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BROOMFIELD, CO-Level 3, a once-high-flying telecommunications company based in this city along the Northwest corridor between Denver and Boulder, recently received a $70-million loan for its class A office campus where it has its world headquarters. Level 3 received the loan from CBRE Melody and carries a 6.86% interest rates, according to documents filed with the SEC. It carries a term of five years with one year of interest only followed by a 30-year amortization. Financing for the property, located at 1025 Eldorado Blvd., was provided by CBRE Realty Finance Management.

“CBRE Melody was chosen to represent Level 3 as a result of our broad market reach and CBRE’s close relationship with Level 3 in providing their facility management services,” says Eric Tupler, senior director in Melody’s Denver office. The campus, built in 2000, is comprised of four, four-story office buildings with a total of more than 845,000 sf.

SEC documents obtained by GlobeSt.com show that on June 9, 2000, Level 3 entered into a $120-million floating-rate loan providing secured, non-recourse debt on its world quarters. Level 3 received $119 million of net proceeds after transaction costs. The lender as a reserve deposit was holding $13 million of the net proceeds, and $5 million is being separately held by the company as restricted cash, according to the SEC documents.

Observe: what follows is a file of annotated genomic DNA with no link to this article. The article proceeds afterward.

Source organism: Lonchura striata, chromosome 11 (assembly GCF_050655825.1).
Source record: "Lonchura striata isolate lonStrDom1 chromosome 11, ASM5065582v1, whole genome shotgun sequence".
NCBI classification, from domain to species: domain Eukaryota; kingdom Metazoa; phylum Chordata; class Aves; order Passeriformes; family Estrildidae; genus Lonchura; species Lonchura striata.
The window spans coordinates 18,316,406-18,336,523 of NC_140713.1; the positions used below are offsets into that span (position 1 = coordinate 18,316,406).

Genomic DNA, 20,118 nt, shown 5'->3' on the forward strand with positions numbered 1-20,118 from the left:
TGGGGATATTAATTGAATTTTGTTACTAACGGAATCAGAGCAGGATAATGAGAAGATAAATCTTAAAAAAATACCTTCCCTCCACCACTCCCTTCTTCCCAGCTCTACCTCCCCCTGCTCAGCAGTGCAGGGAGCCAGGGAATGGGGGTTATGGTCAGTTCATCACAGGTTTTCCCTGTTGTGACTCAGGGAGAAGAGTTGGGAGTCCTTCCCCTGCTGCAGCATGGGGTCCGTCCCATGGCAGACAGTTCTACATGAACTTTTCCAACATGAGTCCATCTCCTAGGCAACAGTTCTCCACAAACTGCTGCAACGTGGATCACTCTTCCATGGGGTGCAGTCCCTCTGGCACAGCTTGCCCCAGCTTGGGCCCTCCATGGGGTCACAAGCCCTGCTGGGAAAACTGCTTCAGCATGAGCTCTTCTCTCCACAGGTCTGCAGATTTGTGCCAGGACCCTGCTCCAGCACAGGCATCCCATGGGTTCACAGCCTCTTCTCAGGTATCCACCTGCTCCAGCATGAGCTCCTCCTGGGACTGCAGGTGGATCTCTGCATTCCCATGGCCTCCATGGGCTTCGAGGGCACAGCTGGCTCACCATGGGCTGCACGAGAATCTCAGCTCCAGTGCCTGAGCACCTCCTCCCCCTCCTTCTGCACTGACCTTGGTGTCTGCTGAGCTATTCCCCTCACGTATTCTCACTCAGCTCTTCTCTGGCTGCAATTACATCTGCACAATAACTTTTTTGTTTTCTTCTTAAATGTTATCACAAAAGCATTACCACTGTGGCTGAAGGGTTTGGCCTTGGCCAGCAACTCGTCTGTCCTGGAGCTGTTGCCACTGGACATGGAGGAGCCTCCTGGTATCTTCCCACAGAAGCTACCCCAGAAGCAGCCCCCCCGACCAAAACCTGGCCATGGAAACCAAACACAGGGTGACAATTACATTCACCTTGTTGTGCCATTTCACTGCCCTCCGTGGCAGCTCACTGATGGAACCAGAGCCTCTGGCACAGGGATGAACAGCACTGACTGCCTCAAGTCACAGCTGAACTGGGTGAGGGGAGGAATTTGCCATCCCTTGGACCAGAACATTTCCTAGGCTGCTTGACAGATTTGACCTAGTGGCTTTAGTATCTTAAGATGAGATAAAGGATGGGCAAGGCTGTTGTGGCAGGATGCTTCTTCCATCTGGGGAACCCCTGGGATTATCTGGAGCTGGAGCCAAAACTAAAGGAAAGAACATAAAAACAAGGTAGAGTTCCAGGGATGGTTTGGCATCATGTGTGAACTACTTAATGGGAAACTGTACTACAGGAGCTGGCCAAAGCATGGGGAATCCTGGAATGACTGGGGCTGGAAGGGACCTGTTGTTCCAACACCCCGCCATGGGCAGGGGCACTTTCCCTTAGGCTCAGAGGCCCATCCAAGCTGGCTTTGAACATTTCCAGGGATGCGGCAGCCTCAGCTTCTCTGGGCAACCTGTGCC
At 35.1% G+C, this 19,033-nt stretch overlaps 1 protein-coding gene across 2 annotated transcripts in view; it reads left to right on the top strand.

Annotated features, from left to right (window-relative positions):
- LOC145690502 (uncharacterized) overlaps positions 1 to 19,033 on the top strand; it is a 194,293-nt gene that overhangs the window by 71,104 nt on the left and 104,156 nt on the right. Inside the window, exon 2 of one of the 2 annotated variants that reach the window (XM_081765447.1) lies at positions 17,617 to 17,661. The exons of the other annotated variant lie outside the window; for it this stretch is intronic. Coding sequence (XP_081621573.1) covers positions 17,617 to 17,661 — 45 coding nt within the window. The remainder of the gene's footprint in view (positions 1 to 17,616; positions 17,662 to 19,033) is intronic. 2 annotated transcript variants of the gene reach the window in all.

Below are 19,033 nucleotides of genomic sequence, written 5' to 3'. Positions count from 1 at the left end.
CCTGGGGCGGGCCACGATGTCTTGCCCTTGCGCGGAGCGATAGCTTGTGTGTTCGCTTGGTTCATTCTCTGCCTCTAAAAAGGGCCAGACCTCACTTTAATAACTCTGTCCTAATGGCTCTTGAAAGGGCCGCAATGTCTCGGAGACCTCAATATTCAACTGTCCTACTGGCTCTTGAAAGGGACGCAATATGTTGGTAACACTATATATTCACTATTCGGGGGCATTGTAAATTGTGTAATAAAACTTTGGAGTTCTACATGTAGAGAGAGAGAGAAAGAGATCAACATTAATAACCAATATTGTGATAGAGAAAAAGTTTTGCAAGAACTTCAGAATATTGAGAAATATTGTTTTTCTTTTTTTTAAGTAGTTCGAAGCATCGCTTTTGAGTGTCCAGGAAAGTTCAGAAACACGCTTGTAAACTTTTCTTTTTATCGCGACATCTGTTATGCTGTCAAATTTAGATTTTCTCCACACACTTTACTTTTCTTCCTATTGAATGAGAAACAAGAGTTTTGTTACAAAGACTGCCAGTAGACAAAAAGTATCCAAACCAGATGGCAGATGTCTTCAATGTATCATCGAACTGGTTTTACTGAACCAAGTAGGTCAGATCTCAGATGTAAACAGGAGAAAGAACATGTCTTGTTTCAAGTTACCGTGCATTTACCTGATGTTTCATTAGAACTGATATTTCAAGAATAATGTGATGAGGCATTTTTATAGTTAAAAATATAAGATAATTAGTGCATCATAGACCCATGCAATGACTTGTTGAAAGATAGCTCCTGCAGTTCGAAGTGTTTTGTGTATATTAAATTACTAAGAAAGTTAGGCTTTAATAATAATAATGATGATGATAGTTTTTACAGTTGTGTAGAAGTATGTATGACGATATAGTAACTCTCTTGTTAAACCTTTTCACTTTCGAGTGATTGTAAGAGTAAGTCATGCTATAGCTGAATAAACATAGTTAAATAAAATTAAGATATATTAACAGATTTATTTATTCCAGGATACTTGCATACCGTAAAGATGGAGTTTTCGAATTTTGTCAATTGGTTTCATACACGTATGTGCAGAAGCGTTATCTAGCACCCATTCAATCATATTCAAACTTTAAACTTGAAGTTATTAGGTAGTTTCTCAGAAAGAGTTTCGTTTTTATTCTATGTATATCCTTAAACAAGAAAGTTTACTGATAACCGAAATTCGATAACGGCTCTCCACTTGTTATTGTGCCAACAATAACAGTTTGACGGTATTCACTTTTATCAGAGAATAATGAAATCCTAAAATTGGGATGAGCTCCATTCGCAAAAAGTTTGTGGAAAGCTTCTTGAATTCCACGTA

Tupler explains that Level 3 was looking to refinance its agreement with its original lender. When it could not reach an agreement, it used cash to pay off the balance of the loan, about $116 million. It then turned to CBRE Melody because Tupler had approached them before. “I call it a refinance because paying off their loans was such a recent phenomenon,” Tupler tells GlobeSt.com. “Technically, it probably is not a refinance because it is a new loan against their collateral.”

He estimates the real estate in today’s market is worth $95 million to $100 million, and the Northwest market is getting better every day, Tupler notes. Level 3 occupies about 80% of the space and uses the remaining 20% for special projects, he says.

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